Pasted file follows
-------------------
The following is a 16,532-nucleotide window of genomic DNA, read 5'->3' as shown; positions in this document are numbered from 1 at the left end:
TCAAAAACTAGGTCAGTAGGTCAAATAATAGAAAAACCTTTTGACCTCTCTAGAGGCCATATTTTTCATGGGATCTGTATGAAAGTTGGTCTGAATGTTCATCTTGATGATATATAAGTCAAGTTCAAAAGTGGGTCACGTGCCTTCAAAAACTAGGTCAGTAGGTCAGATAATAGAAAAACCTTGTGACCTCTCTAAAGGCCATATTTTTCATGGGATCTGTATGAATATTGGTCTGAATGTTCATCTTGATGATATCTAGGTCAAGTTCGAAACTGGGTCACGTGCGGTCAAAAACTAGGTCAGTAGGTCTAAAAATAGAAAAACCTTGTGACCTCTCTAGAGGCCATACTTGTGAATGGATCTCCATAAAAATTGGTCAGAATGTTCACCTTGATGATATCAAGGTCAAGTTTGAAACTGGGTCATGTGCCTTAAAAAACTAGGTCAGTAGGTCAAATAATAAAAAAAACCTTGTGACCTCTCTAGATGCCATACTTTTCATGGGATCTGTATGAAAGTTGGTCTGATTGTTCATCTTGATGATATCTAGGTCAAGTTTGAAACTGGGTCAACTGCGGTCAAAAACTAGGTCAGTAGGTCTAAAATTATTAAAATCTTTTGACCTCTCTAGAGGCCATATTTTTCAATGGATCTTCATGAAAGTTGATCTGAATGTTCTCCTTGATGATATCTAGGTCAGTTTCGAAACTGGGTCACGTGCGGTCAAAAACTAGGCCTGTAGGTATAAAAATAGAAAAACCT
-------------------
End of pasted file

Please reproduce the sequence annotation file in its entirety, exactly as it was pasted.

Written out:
The following is a 16,532-nucleotide window of genomic DNA, read 5'->3' as shown; positions in this document are numbered from 1 at the left end:
TCAAAAACTAGGTCAGTAGGTCAAATAATAGAAAAACCTTTTGACCTCTCTAGAGGCCATATTTTTCATGGGATCTGTATGAAAGTTGGTCTGAATGTTCATCTTGATGATATATAAGTCAAGTTCAAAAGTGGGTCACGTGCCTTCAAAAACTAGGTCAGTAGGTCAGATAATAGAAAAACCTTGTGACCTCTCTAAAGGCCATATTTTTCATGGGATCTGTATGAATATTGGTCTGAATGTTCATCTTGATGATATCTAGGTCAAGTTCGAAACTGGGTCACGTGCGGTCAAAAACTAGGTCAGTAGGTCTAAAAATAGAAAAACCTTGTGACCTCTCTAGAGGCCATACTTGTGAATGGATCTCCATAAAAATTGGTCAGAATGTTCACCTTGATGATATCAAGGTCAAGTTTGAAACTGGGTCATGTGCCTTAAAAAACTAGGTCAGTAGGTCAAATAATAAAAAAAACCTTGTGACCTCTCTAGATGCCATACTTTTCATGGGATCTGTATGAAAGTTGGTCTGATTGTTCATCTTGATGATATCTAGGTCAAGTTTGAAACTGGGTCAACTGCGGTCAAAAACTAGGTCAGTAGGTCTAAAATTATTAAAATCTTTTGACCTCTCTAGAGGCCATATTTTTCAATGGATCTTCATGAAAGTTGATCTGAATGTTCTCCTTGATGATATCTAGGTCAGTTTCGAAACTGGGTCACGTGCGGTCAAAAACTAGGCCTGTAGGTATAAAAATAGAAAAACCT